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  • I think a lot of books overplay female heroines. I mean, I know that I’m not going to leap off of tall buildings, nor be a CEO, a policewoman. Personally, I like women to be portrayed in a realistic manner.

    • Valid point, Suzanne. Still there are women who leap off tall buildings and are CEOs and policewomen. I think it’s important for young readers to see lots of different kinds of females in their literature.

  • Interesting! I hadn’t heard of this test before, but now I’m going to have to start thinking about it. And wonder if my own work would pass :/ Hmm, I’m going to go look through Gabby and Bea’s convo’s now!

  • Marva says:

    All of my books (even with female MCs) pass except one. Wait. It passes even if the two named females are mother and daughter. They’re certainly not talking about males.

  • This is interesting and not at all on my YA radar. I think my novel passes!
    I’m going to suggest my friend write a column about the test for BookPage.

    • Thanks for stopping by, Kimberly! The test has been around for awhile, but I only heard about it recently. It would certainly be a good topic for the BookPage column.

  • I agree that YA does pretty well with this test, but I also agree with Suzanne that sometimes the strong heroines in YA can feel too similar to each other. Strong doesn’t necessarily need to mean feisty or warrior-like (though of course there’s nothing wrong with either of those traits). We want to make sure we’re showing all different kinds of strength the same way that we show all different kinds of girls, boys, humans, non-humans, etc. 🙂

    • Yes, Anna! Part 5 of the Females in YA series was about “Strong Female Characters” and how strong doesn’t have to mean physically strong or feisty. There are so many other ways to be strong and I think it is important to have those type of strong female characters represented in YA.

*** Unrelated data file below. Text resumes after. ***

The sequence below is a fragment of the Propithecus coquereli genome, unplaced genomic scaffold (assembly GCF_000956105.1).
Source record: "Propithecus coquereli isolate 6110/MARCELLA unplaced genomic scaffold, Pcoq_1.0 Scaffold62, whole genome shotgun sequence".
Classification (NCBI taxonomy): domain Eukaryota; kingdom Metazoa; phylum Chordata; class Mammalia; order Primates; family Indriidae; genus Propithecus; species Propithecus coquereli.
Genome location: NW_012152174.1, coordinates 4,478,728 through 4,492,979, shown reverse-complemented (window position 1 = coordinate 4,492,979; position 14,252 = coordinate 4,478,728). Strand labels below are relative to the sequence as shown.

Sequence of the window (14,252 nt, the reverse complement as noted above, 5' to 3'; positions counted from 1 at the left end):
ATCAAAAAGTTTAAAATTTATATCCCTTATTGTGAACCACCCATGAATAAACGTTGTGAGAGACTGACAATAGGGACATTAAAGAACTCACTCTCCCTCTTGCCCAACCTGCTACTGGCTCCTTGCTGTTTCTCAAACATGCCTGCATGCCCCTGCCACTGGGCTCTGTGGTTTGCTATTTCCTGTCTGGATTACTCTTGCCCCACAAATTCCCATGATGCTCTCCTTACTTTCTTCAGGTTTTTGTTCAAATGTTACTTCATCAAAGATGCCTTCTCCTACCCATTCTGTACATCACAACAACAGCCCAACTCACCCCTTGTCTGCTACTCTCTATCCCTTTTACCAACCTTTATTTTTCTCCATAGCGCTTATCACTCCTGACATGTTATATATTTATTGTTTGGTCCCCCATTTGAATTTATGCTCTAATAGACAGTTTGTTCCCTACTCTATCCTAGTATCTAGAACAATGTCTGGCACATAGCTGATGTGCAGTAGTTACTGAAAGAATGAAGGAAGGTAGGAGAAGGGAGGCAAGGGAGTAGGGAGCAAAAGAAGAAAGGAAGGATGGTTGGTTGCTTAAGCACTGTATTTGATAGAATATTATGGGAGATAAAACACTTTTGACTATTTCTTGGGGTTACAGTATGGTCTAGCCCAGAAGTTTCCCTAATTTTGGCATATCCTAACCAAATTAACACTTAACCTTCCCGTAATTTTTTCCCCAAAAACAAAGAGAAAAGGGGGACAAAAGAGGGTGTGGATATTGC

In case anyone wanted the check out that post here is part 5.

  • I’m pretty sure my books pass this test. If all you need is one conversation between two females that isn’t about guys, then yeah, I’ve got this. Can’t say my NA titles pass though. I can think of one that doesn’t.

    • Hi, Kelly! And maybe your NA titles don’t need to pass the test. They’re romance, right? Romances tend to be more focused on female-male romantic relationships and not friendships. Again, the test isn’t the only (or best) judge on whether a work is gender biased…just one way to start the conversation.

  • Jenni E says:

    I’ve heard of this test, but haven’t really thought about it in terms of my own books. I have a strong romantic component in my current project, and I’m not sure it would pass the test, especially since the main character has a brother also who’s often talked to or about. I also agree with what the other commenters have said. I’d like to see more “regular” characters in YA, especially in the fantasy genre.

  • This is new to me, too–so interesting!

  • I’m trying to think about mine. My female characters are part of a group of characters involved in situation, so often the males are mentioned because they are part of the overall plan for their mission… LOL!